‘New urbanism’ and the night-time economy…

Investment in a ‘night mayor’ or ‘night-time economy manager’ can have a qualitative impact on a city’s cultural and social well-being.

That’s according to a new study by Venezuela-born Andreina Seijas, an outspoken advocate of the night-time economy, and Mirik Milan Gelders, the former night mayor or ‘Nachtburgemeester’ of Amsterdam, who now advises on night-time policy.

The study, Governing the night-time city: The rise of night mayors as a new form of urban governance after dark, tracks the emergence (currently in 40 cities around the world) of the night mayor as an individual or individuals responsible for maintaining ‘nocturnal vibrancy, while mediating between those who wish to work, party or sleep’.

Seijas and Gelders surveyed 35 night mayors and night-time advocacy groups, and found that while the approach may differ from city to city, there is a growing consensus on the need for established nocturnal governance platforms.

The concept of the night mayor has its origins in the Netherlands in the 1970s, but it wasn’t until the 1990s (or in many places the 2000s) that the concept took root in cities across the world.

As the authors state, in participating cities, discussion on the night time economy tends to start with the topic of ‘protection’ – the archetypal ‘bouncer at the nightclub door’ – and issues such as alcohol overconsumption or civil disobedience.

But by working beyond these, the focus can turn to more proactive dialogue about the purpose and benefits of a flourishing night-time economy, particularly when it comes to music venues.

‘By raising awareness of the need to protect night culture, night mayors are helping music and nightlife venues get recognised as relevant contributors to local tradition and identity,’ the authors explain, referencing a recent example from the German capital.

‘Amid increasing noise complaints in residential neighbourhoods, in 2017 the city of Berlin pledged one million euros to fund soundproofing strategies for nightlife and music venues in an effort to protect them from disappearing.’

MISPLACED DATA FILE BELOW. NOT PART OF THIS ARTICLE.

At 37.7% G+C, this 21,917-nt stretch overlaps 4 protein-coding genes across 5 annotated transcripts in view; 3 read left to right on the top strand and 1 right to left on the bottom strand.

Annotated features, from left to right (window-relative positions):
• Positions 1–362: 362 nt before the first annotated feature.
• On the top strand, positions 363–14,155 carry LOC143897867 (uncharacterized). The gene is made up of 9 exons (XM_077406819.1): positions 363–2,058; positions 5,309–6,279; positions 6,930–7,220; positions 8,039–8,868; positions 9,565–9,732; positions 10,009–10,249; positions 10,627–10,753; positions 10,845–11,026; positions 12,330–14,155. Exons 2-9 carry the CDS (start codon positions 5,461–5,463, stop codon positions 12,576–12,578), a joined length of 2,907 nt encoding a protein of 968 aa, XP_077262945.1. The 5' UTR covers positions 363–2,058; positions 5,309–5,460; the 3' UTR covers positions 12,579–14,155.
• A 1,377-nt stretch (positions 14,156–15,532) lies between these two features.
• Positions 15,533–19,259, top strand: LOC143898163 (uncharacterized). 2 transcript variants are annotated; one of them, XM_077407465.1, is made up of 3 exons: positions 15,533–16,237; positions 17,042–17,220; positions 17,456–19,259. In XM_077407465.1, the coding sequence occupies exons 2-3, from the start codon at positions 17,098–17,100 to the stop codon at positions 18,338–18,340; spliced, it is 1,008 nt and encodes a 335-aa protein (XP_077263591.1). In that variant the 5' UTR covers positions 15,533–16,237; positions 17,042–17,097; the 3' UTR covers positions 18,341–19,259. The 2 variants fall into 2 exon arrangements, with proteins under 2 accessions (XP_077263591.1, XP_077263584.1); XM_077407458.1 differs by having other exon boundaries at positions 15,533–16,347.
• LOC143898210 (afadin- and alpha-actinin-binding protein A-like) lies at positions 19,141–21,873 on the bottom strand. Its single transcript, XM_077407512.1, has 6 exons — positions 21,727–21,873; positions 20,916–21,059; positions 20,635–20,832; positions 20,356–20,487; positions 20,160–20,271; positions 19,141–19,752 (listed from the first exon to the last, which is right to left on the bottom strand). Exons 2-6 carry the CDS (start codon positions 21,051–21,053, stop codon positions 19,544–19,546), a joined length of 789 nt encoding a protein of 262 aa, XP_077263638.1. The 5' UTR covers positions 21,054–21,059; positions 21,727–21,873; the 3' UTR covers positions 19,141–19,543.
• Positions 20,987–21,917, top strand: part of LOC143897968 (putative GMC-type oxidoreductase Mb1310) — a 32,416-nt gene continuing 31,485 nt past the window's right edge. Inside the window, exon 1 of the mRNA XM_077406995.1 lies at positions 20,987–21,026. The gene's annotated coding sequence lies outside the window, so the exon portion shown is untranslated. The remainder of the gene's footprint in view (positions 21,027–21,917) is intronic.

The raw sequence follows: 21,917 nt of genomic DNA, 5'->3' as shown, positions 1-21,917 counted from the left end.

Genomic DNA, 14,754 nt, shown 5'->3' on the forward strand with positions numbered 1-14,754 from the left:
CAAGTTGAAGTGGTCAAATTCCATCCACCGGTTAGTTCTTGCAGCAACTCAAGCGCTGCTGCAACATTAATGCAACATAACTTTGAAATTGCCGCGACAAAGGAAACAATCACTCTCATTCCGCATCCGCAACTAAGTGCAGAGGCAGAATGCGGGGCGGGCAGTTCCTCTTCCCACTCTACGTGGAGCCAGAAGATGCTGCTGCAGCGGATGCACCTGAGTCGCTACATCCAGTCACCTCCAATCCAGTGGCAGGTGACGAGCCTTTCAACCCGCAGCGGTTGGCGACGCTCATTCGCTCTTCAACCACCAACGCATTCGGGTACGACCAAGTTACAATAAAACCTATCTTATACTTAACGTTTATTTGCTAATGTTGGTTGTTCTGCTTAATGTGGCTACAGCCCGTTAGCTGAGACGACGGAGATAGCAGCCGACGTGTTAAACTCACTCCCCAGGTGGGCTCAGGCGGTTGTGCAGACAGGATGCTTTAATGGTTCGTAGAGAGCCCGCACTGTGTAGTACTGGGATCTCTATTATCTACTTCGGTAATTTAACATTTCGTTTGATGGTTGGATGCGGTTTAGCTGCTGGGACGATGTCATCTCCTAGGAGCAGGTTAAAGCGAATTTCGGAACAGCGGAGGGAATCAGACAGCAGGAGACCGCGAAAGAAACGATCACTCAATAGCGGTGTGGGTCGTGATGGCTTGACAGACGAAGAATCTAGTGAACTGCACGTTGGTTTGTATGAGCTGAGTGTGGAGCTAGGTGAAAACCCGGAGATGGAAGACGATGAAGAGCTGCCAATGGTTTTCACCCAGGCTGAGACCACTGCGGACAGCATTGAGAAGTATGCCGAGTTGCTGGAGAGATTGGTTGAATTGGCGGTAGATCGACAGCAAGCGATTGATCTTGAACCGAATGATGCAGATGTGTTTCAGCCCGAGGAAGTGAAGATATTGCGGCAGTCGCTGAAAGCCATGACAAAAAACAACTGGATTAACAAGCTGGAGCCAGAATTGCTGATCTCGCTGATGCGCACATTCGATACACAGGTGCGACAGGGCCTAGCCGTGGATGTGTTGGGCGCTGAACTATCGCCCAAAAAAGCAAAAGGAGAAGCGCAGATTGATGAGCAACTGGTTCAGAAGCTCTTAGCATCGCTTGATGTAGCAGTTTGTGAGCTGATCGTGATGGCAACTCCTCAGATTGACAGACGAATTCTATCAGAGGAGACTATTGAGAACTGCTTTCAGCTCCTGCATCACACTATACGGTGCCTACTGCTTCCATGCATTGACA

According to the authors, night mayors are ‘an element of a ‘new urbanism’ approach’ by cities, encompassing factors such as cultural rejuvenation, the closure of music venues, and awareness around group-specific issues such as women’s safety.

Amsterdam’s culture has benefited from the presence of a ‘Nachtburgemeester’, or night mayor

As well as driving forth progressive regulations and updates to licensing legislation, half of the night mayors surveyed said that they believed their role contributes to a more ‘positive image’ of a city, as well as ‘changing the negative perception of the night’; not to mention ‘making the city more vibrant’ and ‘more competitive’.

In addition, 60% said that they see their role as important in creating a more ‘inclusive’ city, which is more ‘diverse’, ‘affordable’, and ‘open’ for residents and visitors alike.

Or, as Sacha Lord, Manchester’s night-time economy manager told 909originals last summer, “People who think ‘night time’ equals alcohol, drugs and problems are not really living in this decade. […] The night-time economy probably employs 10% of the whole workforce. In the UK, it’s the fifth biggest industry. It cannot be disregarded.

“There are always going to be a few people in suits pointing fingers, but the simple fact is that the night-time economy is employing thousands of people.

In Ireland, where advocacy group Give Us The Night appears to be making progress in terms of getting the night-time economy onto the legislative agenda, the report is particularly timely – particularly with a General Election looming.

The full report, Governing the night-time city: The rise of night mayors as a new form of urban governance after dark, can be found here.

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